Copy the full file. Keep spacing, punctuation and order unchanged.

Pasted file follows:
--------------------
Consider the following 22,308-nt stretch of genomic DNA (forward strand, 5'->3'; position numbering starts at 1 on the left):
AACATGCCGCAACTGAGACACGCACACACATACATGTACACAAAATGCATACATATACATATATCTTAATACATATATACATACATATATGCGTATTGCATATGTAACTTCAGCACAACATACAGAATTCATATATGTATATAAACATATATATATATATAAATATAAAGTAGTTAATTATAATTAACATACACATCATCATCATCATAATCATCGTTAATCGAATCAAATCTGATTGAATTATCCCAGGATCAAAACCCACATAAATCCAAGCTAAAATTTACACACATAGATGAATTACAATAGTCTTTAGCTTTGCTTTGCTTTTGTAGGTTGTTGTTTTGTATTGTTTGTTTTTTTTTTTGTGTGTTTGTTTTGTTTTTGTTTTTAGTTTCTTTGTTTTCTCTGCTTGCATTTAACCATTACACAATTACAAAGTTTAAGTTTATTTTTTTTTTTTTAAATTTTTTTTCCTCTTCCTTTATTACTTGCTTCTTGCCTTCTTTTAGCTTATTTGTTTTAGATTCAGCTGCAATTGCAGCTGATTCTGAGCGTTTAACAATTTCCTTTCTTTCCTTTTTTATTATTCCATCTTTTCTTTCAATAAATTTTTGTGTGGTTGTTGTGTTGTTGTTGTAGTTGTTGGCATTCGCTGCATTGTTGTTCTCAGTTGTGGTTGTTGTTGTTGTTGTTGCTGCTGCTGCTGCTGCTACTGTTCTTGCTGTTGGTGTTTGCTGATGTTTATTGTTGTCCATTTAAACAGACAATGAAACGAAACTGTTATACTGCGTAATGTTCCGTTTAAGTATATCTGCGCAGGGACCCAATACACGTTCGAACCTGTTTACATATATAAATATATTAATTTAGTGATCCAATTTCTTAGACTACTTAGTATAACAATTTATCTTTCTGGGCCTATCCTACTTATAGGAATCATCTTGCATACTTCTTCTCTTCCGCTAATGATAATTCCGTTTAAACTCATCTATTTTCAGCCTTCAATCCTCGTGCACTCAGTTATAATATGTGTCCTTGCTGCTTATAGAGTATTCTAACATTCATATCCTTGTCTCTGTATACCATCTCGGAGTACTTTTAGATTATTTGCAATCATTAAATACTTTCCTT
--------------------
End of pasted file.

Consider the following 22,308-nt stretch of genomic DNA (forward strand, 5'->3'; position numbering starts at 1 on the left):
AACATGCCGCAACTGAGACACGCACACACATACATGTACACAAAATGCATACATATACATATATCTTAATACATATATACATACATATATGCGTATTGCATATGTAACTTCAGCACAACATACAGAATTCATATATGTATATAAACATATATATATATATAAATATAAAGTAGTTAATTATAATTAACATACACATCATCATCATCATAATCATCGTTAATCGAATCAAATCTGATTGAATTATCCCAGGATCAAAACCCACATAAATCCAAGCTAAAATTTACACACATAGATGAATTACAATAGTCTTTAGCTTTGCTTTGCTTTTGTAGGTTGTTGTTTTGTATTGTTTGTTTTTTTTTTTGTGTGTTTGTTTTGTTTTTGTTTTTAGTTTCTTTGTTTTCTCTGCTTGCATTTAACCATTACACAATTACAAAGTTTAAGTTTATTTTTTTTTTTTTAAATTTTTTTTCCTCTTCCTTTATTACTTGCTTCTTGCCTTCTTTTAGCTTATTTGTTTTAGATTCAGCTGCAATTGCAGCTGATTCTGAGCGTTTAACAATTTCCTTTCTTTCCTTTTTTATTATTCCATCTTTTCTTTCAATAAATTTTTGTGTGGTTGTTGTGTTGTTGTTGTAGTTGTTGGCATTCGCTGCATTGTTGTTCTCAGTTGTGGTTGTTGTTGTTGTTGTTGCTGCTGCTGCTGCTGCTACTGTTCTTGCTGTTGGTGTTTGCTGATGTTTATTGTTGTCCATTTAAACAGACAATGAAACGAAACTGTTATACTGCGTAATGTTCCGTTTAAGTATATCTGCGCAGGGACCCAATACACGTTCGAACCTGTTTACATATATAAATATATTAATTTAGTGATCCAATTTCTTAGACTACTTAGTATAACAATTTATCTTTCTGGGCCTATCCTACTTATAGGAATCATCTTGCATACTTCTTCTCTTCCGCTAATGATAATTCCGTTTAAACTCATCTATTTTCAGCCTTCAATCCTCGTGCACTCAGTTATAATATGTGTCCTTGCTGCTTATAGAGTATTCTAACATTCATATCCTTGTCTCTGTATACCATCTCGGAGTACTTTTAGATTATTTGCAATCATTAAATACTTTCCTT